Deck water spray failure highlighted as one of the main deficiencies on LNG carriers

Deck water spray failure highlighted as one of the main deficiencies on LNG carriers
Deck water spray failure highlighted as one of the main deficiencies on LNG carriers

The US Coast Guard has published an information bulletin about the ongoing issue regarding inadequate deck water spray systems on LNG carriers. US Coast Guard has noted that inadequate coverage of the required areas by a deck water spray system is one of the main deficiencies identified when certificate of compliance inspections are undertaken on these vessels.

The Deck Water Spray system is required by the IGC Code 1993, Regulation 11.3. This requirement text has remained nearly identical back through the GC Code 1983 and to the EGC Code. The new 2016 edition of the IGC Code incorporates the amendments adopted by the IMO MSC at its ninety-third session (May 2014) by resolution MSC.370(93).

These amendments, which entered into force on 1 Jan 2016, consist of a complete replacement text of the IGC Code and will apply to ships whose keels are laid or are at a similar stage of construction, on or after 1 July 2016.

Across the industry, vessel operators and crews have struggled to keep these simple systems operating properly. Ineffective operation of the deck water spray appears easily managed by periodic removal of the installed orifice plates & piping end caps and then flushing the debris from the system. Failure to do this allows for the rapid and substantial build up of debris behind each orifice plate.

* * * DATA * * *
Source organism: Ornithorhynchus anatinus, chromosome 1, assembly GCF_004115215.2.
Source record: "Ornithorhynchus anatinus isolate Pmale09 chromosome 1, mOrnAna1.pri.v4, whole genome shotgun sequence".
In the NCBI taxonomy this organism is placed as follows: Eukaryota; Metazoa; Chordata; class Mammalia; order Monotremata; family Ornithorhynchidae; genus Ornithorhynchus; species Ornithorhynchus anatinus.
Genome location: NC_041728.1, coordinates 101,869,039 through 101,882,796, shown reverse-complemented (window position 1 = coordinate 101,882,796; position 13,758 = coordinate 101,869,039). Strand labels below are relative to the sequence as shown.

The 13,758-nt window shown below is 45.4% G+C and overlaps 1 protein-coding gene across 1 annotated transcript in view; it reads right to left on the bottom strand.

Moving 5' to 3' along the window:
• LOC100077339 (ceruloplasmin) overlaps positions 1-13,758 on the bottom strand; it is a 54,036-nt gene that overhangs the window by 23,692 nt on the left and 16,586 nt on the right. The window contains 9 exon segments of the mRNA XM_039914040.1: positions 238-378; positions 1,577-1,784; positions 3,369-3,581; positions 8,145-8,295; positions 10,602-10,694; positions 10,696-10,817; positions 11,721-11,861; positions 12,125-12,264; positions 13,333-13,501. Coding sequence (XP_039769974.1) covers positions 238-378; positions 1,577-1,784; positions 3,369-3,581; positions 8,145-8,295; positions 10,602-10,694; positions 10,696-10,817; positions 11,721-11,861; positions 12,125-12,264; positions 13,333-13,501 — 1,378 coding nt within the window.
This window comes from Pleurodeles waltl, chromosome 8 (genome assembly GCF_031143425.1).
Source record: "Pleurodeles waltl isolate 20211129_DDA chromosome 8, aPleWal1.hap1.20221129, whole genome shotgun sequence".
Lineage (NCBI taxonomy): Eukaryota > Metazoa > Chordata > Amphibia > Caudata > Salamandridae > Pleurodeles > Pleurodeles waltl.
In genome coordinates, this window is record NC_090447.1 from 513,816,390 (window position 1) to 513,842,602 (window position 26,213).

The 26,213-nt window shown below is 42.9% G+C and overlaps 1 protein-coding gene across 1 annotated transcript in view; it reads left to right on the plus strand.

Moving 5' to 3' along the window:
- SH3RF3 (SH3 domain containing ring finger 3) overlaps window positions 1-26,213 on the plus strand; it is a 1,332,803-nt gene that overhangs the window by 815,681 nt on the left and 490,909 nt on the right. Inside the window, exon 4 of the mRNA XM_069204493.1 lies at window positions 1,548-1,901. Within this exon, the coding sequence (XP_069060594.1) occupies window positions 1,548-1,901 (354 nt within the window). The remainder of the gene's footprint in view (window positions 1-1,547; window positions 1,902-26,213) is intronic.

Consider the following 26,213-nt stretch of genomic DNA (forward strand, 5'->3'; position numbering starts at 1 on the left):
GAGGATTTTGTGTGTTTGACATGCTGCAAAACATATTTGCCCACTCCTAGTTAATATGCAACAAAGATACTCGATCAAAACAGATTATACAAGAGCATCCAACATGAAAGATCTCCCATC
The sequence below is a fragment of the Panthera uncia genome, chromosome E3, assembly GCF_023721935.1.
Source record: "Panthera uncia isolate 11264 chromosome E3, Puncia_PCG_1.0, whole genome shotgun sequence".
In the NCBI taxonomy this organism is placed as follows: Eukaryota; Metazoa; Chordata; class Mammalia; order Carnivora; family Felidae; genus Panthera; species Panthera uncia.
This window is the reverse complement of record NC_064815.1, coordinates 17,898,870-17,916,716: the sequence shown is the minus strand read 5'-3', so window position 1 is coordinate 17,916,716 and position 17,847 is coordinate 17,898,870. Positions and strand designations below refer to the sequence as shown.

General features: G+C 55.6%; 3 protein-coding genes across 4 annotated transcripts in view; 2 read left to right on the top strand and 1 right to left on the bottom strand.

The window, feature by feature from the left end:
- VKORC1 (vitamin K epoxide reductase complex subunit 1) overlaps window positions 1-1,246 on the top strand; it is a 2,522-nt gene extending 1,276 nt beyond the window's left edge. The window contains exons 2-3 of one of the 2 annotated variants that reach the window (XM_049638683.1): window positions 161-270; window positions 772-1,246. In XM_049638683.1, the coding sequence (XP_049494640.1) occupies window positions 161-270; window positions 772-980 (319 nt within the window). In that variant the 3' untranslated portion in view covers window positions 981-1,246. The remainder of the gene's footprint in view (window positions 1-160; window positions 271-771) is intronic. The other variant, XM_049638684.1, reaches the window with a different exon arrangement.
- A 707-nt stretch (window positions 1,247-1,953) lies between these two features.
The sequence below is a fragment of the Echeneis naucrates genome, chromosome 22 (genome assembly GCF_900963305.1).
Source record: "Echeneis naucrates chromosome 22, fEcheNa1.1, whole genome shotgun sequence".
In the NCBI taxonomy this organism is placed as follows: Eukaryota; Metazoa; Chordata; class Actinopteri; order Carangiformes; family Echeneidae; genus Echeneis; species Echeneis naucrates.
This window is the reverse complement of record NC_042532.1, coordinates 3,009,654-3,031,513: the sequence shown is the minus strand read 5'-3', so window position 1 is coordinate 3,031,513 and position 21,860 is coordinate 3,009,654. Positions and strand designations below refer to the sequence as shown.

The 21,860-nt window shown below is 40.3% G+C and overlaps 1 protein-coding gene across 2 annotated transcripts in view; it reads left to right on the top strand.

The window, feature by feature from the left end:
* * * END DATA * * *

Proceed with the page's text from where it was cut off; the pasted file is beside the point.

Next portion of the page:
This situation, like plaque in an artery, has gone undiagnosed for decades as vessel crews endlessly poke at the clogged nozzles in futile attempts to cure a more severe and untreated issue.

Experience added with the volume of CoC-Gas exams has helped Sector PSCOs understand and accept that individual deck water spray nozzles are likely to be found blocked or ineffective every time a water spray system is energized. Circumstances and design should help dictate the observed severity of a blockage. If one of two nozzles is blocked over a cargo manifold, it is likely a bigger deal than one or two of 12 nozzles covering the same area. PSCOs assess each situation encountered individually and base written deficiencies on “adequate coverage”.

USCG experience has shown that if vessel crews or management are unaware of the orifice plates installed throughout the water spray system, the system will be rendered ineffective within only a few years of construction. This leads to problems and frustration with the ship’s crew, problems during inspections and more importantly an unresolved and tacitly accepted degradation in a significant safety system on these vessels.

For several years we have informally asked Classification societies and Flag Sate Administrations to take a more active role during annual inspections and share this simple fix with no apparent results as failures and inadequacies of this system are still being identified.

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